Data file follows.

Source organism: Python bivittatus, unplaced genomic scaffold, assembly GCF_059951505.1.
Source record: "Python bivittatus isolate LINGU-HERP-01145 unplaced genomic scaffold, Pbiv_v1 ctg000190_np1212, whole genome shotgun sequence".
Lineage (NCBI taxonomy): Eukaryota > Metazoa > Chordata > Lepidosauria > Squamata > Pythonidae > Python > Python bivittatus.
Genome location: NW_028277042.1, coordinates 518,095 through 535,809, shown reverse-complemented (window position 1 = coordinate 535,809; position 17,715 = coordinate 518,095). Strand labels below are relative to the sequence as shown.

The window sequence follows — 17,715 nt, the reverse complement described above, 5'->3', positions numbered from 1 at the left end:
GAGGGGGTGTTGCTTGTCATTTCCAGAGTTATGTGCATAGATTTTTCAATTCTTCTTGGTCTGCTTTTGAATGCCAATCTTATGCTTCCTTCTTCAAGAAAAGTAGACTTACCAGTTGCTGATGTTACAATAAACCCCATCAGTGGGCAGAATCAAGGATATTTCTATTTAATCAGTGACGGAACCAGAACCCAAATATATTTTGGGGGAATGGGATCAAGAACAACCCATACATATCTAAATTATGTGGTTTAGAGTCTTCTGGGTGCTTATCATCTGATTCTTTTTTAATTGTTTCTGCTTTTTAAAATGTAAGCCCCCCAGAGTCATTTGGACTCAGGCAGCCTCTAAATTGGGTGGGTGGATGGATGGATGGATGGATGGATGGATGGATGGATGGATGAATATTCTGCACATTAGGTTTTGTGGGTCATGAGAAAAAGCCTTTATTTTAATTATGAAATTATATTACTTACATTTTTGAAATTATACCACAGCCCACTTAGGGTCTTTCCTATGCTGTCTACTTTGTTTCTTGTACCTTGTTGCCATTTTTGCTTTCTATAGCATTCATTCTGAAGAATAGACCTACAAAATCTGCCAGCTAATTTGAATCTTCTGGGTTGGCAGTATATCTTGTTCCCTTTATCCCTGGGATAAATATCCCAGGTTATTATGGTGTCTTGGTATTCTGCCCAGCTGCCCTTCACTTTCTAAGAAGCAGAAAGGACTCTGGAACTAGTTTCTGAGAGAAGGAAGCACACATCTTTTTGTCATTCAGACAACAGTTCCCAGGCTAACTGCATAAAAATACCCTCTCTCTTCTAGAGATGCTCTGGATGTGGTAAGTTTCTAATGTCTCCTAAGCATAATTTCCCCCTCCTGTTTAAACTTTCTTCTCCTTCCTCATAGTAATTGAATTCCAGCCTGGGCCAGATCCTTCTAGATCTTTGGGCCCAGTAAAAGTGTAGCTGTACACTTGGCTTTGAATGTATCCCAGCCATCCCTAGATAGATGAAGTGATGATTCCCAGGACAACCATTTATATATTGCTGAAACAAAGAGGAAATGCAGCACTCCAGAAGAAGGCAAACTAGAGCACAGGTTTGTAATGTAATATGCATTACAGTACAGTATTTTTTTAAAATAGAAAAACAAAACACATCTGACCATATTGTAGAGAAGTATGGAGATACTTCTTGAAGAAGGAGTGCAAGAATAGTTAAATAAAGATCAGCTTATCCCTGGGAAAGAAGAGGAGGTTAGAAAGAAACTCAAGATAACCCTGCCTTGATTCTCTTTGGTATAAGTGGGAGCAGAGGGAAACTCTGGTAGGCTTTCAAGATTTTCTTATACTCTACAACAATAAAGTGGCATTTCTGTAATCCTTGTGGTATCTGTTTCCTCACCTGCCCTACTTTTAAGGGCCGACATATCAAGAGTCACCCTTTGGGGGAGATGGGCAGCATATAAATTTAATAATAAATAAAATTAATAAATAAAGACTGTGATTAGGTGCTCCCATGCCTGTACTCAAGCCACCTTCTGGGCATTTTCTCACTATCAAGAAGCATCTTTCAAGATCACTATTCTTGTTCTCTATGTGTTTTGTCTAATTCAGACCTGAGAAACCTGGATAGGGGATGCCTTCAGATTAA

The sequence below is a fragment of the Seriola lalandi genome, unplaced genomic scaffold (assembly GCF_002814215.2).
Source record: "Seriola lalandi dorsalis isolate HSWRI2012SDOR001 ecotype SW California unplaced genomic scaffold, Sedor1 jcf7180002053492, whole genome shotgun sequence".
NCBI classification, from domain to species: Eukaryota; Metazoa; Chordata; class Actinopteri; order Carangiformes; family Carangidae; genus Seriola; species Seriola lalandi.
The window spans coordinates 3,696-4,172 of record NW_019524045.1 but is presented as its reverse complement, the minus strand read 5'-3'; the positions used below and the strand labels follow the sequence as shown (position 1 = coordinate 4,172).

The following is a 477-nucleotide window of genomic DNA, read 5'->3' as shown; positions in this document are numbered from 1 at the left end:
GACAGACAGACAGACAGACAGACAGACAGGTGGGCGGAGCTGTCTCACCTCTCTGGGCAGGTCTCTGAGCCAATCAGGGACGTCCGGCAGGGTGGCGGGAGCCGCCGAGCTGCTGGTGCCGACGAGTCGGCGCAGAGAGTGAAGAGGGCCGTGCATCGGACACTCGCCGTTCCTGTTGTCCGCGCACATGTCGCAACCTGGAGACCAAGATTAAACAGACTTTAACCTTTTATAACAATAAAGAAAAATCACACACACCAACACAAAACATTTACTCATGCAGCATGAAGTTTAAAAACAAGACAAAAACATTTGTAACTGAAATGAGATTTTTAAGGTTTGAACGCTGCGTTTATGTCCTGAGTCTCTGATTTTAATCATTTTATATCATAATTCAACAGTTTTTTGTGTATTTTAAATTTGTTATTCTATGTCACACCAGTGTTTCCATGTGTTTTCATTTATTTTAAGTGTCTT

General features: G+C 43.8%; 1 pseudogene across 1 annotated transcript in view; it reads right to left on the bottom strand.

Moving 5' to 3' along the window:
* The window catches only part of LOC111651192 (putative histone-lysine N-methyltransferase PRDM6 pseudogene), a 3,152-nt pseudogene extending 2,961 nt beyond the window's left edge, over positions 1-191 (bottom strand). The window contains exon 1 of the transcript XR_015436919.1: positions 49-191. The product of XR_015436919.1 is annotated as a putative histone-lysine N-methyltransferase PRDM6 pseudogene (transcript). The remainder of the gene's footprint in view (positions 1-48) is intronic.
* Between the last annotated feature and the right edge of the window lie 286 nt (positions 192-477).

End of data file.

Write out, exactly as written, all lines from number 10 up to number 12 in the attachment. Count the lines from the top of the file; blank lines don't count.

The window spans coordinates 3,696-4,172 of record NW_019524045.1 but is presented as its reverse complement, the minus strand read 5'-3'; the positions used below and the strand labels follow the sequence as shown (position 1 = coordinate 4,172).

The following is a 477-nucleotide window of genomic DNA, read 5'->3' as shown; positions in this document are numbered from 1 at the left end:
GACAGACAGACAGACAGACAGACAGACAGGTGGGCGGAGCTGTCTCACCTCTCTGGGCAGGTCTCTGAGCCAATCAGGGACGTCCGGCAGGGTGGCGGGAGCCGCCGAGCTGCTGGTGCCGACGAGTCGGCGCAGAGAGTGAAGAGGGCCGTGCATCGGACACTCGCCGTTCCTGTTGTCCGCGCACATGTCGCAACCTGGAGACCAAGATTAAACAGACTTTAACCTTTTATAACAATAAAGAAAAATCACACACACCAACACAAAACATTTACTCATGCAGCATGAAGTTTAAAAACAAGACAAAAACATTTGTAACTGAAATGAGATTTTTAAGGTTTGAACGCTGCGTTTATGTCCTGAGTCTCTGATTTTAATCATTTTATATCATAATTCAACAGTTTTTTGTGTATTTTAAATTTGTTATTCTATGTCACACCAGTGTTTCCATGTGTTTTCATTTATTTTAAGTGTCTT